Rising Egg Prices & Wheat Genome Cracked plus Food Forethought. I'm Greg Martin with today's Northwest Report.
Egg prices seem to be rising much higher than would be indicated by the size of the egg recall, but there may be other factors involved. USDA's Ephriam Leibtag.
LEIBTAG: Often times you do get these greater than proportional responses in markets, a little bit of a panic, the vast majority of supplies are not affected and therefore in a longer term you would expect egg prices to revert to a more normal level of price.
The NW mint harvest is underway and so far yields are average throughout the northwest. Canada is experiencing a slightly lower than average crop due to cool wet weather earlier this spring. Spot market prices are lower than average while contract prices are very good.
British scientists have decoded the genetic sequence of wheat. University of Liverpool scientist Neil Hall, whose team cracked the code, said the information could eventually help breeders of varieties of wheat better identify genetic variations responsible for disease resistance, drought tolerance and yield. Although the genetic sequence remains a rough draft, and additional strains of wheat need to be analyzed for the work to be useful, Hall predicted it wouldn't take long for his work to make an impact in the field.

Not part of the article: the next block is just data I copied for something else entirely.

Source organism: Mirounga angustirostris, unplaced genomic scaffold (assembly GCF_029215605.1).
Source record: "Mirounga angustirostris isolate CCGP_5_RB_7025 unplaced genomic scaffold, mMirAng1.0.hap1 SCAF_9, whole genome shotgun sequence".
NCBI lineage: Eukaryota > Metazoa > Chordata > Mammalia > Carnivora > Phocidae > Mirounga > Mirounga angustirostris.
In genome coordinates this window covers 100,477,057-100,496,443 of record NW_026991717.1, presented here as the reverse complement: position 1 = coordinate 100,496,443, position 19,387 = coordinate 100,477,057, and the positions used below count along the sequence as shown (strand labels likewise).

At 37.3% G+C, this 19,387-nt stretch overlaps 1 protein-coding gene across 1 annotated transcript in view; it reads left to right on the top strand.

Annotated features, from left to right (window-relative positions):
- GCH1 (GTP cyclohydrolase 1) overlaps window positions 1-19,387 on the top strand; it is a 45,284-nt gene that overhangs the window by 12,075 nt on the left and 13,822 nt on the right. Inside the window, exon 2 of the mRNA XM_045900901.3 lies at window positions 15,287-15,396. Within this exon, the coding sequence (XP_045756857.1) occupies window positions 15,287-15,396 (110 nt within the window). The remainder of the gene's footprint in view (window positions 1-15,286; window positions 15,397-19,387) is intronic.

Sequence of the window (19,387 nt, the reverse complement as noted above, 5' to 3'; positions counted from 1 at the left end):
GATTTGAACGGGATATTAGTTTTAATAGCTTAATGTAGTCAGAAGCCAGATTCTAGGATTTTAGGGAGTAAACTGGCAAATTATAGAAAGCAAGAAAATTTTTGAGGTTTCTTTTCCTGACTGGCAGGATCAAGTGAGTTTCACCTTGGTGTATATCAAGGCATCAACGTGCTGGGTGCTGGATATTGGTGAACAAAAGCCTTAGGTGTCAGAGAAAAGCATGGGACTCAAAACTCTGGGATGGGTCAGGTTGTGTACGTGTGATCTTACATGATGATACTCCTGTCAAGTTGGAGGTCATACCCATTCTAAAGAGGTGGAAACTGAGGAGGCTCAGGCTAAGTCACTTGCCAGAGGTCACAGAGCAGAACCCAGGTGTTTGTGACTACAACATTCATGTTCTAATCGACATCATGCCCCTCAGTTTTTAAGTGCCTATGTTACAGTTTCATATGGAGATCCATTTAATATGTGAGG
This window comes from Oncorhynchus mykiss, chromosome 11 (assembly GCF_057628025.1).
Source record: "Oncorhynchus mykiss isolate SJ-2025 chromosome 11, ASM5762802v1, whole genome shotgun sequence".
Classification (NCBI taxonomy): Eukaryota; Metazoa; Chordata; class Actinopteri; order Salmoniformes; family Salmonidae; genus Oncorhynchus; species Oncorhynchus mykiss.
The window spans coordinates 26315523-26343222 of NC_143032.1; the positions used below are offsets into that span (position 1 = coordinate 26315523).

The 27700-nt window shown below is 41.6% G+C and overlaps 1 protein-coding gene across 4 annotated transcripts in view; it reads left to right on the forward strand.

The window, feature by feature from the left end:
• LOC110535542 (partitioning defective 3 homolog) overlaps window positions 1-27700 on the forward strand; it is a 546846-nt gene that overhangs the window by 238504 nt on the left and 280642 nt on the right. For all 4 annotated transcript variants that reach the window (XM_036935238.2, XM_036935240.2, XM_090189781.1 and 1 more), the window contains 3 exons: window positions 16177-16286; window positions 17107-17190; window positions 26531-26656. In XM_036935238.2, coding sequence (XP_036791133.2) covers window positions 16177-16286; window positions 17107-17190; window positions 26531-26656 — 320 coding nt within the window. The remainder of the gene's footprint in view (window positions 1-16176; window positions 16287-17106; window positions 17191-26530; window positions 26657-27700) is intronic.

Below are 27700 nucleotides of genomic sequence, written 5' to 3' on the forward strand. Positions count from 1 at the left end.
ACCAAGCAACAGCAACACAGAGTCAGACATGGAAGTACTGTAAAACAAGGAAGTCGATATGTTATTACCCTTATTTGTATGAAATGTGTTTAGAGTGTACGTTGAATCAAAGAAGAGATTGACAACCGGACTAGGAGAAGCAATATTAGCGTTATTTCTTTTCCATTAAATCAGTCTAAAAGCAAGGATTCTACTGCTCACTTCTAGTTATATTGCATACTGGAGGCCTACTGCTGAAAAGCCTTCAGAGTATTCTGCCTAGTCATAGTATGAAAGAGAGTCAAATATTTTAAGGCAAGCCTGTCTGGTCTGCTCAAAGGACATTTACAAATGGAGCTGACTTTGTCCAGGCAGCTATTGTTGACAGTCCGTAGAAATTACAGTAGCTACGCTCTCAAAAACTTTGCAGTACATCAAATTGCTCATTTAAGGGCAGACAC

Now with today's Food Forethought, here's Lacy Gray.
Sometimes, like the song says, it's just too much, too little, too late, to ever try again. Ag Secretary Tom Vilsack and the Obama administration are both finding that out the hard way after Shirley Sherrod recently turned down their offer of a new position with the USDA. After they ousted Sherrod from her position as a rural director for the agency over misinterpreted comments from a speech she gave in March both the President and the Ag Secretary backpedaled fast and furious trying to make amends for their rash judgment and mishandling of the situation. But by that time Sherrod had gotten over being shocked, fearful, and nauseated by the whole mess, and was just plain angry. And who could blame her? Most of us assumed that the days of shoot first, ask questions later were long past. While forgive and forget is an ideal to strive for, it is also more akin to scaling Mount Everest for most of us, and Shirley Sherrod is struggling right now with that very real personal summit. She says she may return to the department after a brief time of healing and reflection. If she does return to the USDA, she is by far a better person than most of us.
Thanks Lacy. That's today's Northwest Report. I'm Greg Martin on the Ag Information Network.